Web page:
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Degree of mosaicism in trophectoderm does not predict pregnancy potential: a corrected analysis of pregnancy outcomes following transfer of mosaic embryos
Reproductive Biology and Endocrinologyvolume 16, Article number: 6 (2018)
Preimplantation genetic screening (PGS) is increasingly utilized as an adjunct procedure to IVF. Recently healthy euploid live birth were reported following transfer of mosaic embryos. Several recent publications have surmised that the degree of trophectoderm (TE) mosaicism in transferred embryos is predictive of ongoing pregnancy and miscarriage rates.
This is a corrected analysis of previously published retrospective data on vitro fertilization (IVF) cycle outcomes involving replacement of 143 mosaic and 1045 euploid embryos tested by PGS, utilizing high-resolution next-generation sequencing (NGS) of TE and determination of percentages of mosaicism. Receiver operating curves (ROCs) and measurement of area under the curve (AUC) were used to evaluated the accuracy of the predictor variable, proportion of aneuploid cells in a TE biopsy specimen, with IVF outcomes, ongoing pregnancy and miscarriage rates.
Confirming findings of the previously published report we also found higher ongoing pregnancy rates (63.3% vs. 39.2%) and lower miscarriage rates (10.2% vs. 24.3%) with euploid embryo transfers than with mosaic embryo transfer. There, however, were no significant differences in ongoing pregnancy or miscarriage rates among mosaic embryo transfers at any threshold of aneuploidy. Based on AUC, TE biopsies predicted ongoing pregnancy for euploid, as well as mosaic embryos, in a range of 0.50 to 0.59 and miscarriage in a range from 0.50 to 0.66
Degree of TE mosaicism was a poor predictor of ongoing pregnancy and miscarriage.
Preimplantation genetic screening (PGS), now renamed by some as preimplantation genetic testing for aneuploidy (PGT-A), is increasingly utilized as ad-on to vitro fertilization (IVF). The original hypothesis behind PGS utilization was “aneuploidy screening as a means to increase pregnancy rates, decrease loss rates, and establish transfer order” . Because of growing recognition that trophectoderm (TE) mosaicism is a common finding , the Preimplantation Genetic Diagnosis International Society (PGDIS) recently recommended a radical overhaul of testing methodologies and reporting of test results .
Since diagnostic platforms, like array comparative genome hybridization (aCGH), single-nucleotide polymorphism array, and quantitative polymerase chain reaction (qPCR) lack capacity to detect mosaicism in a single TE biopsy, next-generation sequencing (NGS), which currently detects mosaicism in excess of 20%, is the only technique recommended by PGDIS . Utilizing NGS, embryos with less than 20% aneuploidy in the TE sample are, therefore, considered euploid; while those between 20 and 80% are reported as mosaic, and those over 80% as truly aneuploid. Moreover, PGDIS guidelines suggest that embryos designated as euploid can be freely transferred, while embryos designated as aneuploid should not be transferred and, therefore, discarded .
Finally, mosaic embryos, at 20–80% range aneuploidy in the TE sample, may be potentially transferred, though the PGDIS notes that such transfers be performed with caution and only in absence of euploid embryos. Moreover, the society suggested an empirical hierarchy for such transfers, based on the specific aneuploidies reported in embryos .
A group of investigators at the 2016 World Congress on Controversies in Preconception, Preimplantation, Prenatal Genetic Diagnosis Meeting in Barcelona reached similar conclusions, advising to prioritize transfer of mosaic embryos with lower levels (20–40%) of aneuploidy in the TE sample over those with higher levels (40–70%), and defining any embryo biopsy with more than 70% aneuploidy in its TE as aneuploid and, therefore, as not transferrable .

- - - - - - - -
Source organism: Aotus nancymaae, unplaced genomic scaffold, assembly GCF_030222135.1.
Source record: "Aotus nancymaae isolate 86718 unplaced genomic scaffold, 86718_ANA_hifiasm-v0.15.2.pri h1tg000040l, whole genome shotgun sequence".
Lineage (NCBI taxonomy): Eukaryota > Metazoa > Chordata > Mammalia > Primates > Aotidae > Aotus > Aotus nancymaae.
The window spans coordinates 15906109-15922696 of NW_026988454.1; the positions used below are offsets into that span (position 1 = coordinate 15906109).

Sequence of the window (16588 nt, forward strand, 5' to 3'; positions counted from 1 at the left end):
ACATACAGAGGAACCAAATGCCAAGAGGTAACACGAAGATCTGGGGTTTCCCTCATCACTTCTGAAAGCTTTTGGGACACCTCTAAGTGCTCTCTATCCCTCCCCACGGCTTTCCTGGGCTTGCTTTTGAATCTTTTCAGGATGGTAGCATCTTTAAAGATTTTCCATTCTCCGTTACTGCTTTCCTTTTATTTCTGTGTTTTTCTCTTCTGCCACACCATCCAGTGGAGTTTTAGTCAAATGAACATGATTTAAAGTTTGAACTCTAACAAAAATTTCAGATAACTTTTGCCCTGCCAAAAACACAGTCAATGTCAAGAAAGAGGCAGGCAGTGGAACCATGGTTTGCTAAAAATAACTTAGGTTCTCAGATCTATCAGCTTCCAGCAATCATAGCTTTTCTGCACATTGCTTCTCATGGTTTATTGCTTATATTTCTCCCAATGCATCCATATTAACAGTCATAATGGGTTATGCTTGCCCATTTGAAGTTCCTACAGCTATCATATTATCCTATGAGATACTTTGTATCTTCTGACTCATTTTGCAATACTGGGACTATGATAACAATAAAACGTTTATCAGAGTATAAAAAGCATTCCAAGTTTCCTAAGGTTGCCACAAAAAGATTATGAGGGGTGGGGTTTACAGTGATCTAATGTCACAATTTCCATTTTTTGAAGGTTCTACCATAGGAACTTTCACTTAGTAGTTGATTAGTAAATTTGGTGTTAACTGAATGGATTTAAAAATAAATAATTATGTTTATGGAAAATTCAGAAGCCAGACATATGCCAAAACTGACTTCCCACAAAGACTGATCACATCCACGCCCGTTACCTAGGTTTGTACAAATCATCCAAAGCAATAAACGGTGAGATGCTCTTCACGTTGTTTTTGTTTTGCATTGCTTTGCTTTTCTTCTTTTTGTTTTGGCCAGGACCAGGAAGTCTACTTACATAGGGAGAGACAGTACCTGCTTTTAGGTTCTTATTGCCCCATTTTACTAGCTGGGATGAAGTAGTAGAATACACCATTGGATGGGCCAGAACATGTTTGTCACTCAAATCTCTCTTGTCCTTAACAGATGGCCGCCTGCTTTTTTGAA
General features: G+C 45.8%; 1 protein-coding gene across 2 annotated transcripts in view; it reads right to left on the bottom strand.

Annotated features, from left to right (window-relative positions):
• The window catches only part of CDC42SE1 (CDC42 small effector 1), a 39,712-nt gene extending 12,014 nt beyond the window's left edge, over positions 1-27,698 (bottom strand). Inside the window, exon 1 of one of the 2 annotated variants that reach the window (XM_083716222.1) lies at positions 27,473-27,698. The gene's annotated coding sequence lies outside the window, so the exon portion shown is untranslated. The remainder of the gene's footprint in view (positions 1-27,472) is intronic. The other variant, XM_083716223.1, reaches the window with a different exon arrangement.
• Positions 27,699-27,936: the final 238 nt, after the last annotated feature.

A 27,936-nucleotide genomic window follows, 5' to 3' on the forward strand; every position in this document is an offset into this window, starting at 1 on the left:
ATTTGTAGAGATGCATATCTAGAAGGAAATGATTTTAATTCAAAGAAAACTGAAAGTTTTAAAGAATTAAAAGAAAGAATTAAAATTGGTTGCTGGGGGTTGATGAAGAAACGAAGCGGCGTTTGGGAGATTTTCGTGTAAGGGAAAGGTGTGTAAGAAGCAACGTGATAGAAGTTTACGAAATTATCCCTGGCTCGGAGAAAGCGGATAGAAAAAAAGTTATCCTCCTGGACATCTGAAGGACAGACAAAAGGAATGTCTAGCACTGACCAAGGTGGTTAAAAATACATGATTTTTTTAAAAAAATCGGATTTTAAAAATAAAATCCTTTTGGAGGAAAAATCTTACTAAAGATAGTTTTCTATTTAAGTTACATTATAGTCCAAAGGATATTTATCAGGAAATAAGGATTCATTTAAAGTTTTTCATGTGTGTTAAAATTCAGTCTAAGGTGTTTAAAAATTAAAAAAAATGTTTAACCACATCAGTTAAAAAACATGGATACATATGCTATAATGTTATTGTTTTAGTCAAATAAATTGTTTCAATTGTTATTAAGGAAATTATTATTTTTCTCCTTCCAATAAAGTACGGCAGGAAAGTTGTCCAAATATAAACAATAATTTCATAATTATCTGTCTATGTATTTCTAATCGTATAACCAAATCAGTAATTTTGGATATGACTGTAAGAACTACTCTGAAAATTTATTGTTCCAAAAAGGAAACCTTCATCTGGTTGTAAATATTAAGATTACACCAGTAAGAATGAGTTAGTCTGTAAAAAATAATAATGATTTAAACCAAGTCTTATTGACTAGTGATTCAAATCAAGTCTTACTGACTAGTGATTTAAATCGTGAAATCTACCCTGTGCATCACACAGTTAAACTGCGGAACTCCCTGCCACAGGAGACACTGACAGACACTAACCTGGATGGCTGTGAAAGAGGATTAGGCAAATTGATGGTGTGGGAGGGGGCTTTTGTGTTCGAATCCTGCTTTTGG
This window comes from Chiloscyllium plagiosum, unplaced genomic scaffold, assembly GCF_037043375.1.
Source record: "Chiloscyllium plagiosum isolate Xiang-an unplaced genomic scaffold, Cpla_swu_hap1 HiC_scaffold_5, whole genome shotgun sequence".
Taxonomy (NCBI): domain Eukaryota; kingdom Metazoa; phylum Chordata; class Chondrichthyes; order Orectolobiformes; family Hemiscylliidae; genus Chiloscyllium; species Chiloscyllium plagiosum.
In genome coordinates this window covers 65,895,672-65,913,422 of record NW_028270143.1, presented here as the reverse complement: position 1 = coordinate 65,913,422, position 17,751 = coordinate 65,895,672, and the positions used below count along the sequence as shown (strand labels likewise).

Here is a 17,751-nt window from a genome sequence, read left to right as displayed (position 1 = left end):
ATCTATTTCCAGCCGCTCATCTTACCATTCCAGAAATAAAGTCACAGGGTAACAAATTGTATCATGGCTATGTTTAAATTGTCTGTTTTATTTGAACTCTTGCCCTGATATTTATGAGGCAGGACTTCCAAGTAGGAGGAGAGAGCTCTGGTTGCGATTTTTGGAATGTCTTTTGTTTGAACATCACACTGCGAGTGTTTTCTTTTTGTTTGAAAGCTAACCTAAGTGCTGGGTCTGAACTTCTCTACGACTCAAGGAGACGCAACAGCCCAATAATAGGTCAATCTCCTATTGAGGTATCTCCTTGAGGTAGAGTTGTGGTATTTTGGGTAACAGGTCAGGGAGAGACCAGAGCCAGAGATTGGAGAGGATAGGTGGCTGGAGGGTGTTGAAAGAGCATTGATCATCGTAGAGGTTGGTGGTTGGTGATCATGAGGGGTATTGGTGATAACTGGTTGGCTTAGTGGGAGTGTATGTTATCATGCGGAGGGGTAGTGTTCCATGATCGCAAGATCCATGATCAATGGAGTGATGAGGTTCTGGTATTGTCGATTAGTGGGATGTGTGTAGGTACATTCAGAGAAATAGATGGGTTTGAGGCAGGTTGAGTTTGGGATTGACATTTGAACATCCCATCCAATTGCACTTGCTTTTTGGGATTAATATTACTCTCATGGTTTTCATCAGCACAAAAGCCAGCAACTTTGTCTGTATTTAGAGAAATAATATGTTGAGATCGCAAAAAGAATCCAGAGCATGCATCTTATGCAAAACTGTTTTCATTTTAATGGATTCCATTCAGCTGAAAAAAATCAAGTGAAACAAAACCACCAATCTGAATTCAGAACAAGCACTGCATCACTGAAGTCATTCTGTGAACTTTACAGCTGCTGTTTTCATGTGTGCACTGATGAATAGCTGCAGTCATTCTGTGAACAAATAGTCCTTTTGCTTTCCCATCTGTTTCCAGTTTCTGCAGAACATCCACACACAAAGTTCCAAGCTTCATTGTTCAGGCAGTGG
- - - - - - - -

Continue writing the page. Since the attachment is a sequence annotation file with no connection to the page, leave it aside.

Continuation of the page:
Both sets of guidelines, however, were lacking robust published clinical data in support, as are usually required for clinical diagnostic testing [5, 6]. This why a recent publication by a multi-center conglomerate of PGS reference laboratories and referring IVF centers, offering a first large data sets of clinical outcomes following transfer of mosaic blastocyst in accordance with PGDIS criteria and utilizing NGS , has to be viewed as a defining moment. Until these recent publications, only three groups have reported IVF cycle outcomes after transfers of mosaic embryos in a small number of cases [8,9,10].
Since the manuscripts by (Munné et al. 2017; Fragouli et al. 2017) did not use standard statistical methods to assess predictive values for different degrees of mosaicism detected in TE biopsies, we reanalyzed the raw data reported by the authors. As this study will demonstrate, our analysis contradicts the conclusions of Munné et al. that 40% mosaicism represents a significant differentiation point. Indeed, our analysis did not find significant predictability at any level of mosaicism between 20 and 80%.
A detailed description of patient factors and molecular methods is available in the original publications, which served as data sources for our study [7, 11]. The data for 143 NGS-tested mosaic embryos that were transferred, were extracted from Additional file 1: Table S3 in the publication by Munné et al. . To assess whether the degree of mosaicism at different ages affected ongoing pregnancy rates, these data were stratified for female ages < 38 and ≥38 years.
Data for the comparison group came from for female age well matched controls from the same publication, who had undergone transfers of 1045 euploid embryos, as determined by NGS with < 20% aneuploid cells in the TE sample . This control group could not be age-stratified since only aggregate data (rather than embryo level data) were provided in the source publication.
Receiver operating characteristic curves (ROCs) and measurements of area under the curve (AUC) were used to evaluated accuracy of the predictor variable, proportion of abnormal cells in a TE biopsy specimen (i.e., percentage mosaicism) with IVF outcomes, including ongoing pregnancy and miscarriage rates.
The analysis was then performed for binary variables euploid (< 20% aneuploid cells) vs. mosaic embryos, and for various thresholds of aneuploidy, ranging from 20% to 80% in 10% increments, as detailed in Table 1 and Fig. 1.
Comparisons between groups were made using chi-square tests. Statistical analyses were preformed using SAS version 9.4. A p-value < 0.05 was considered statistically significant.
Since all here addressed data were already published, publicly available, and cannot be utilized to identify individual patients, this study qualified for exemption from IRB approval.
Table 1 shows the ability of TE biopsies, utilizing NGS, to predict ongoing pregnancy based on proportion of abnormal cells in each biopsy specimen. Here we confirm the findings of Munné et al.  that ongoing pregnancy rates were, seemingly, significantly higher following euploid embryo transfer (i.e., biopsies with < 20% aneuploidy) than mosaic embryo transfer (biopsies with 20–80% aneuploidy). Our calculation yielded a slightly lower ongoing pregnancy rate in the mosaic group than Munné et al., who reported 57 ongoing and delivered pregnancies but presented embryo level data for only 56.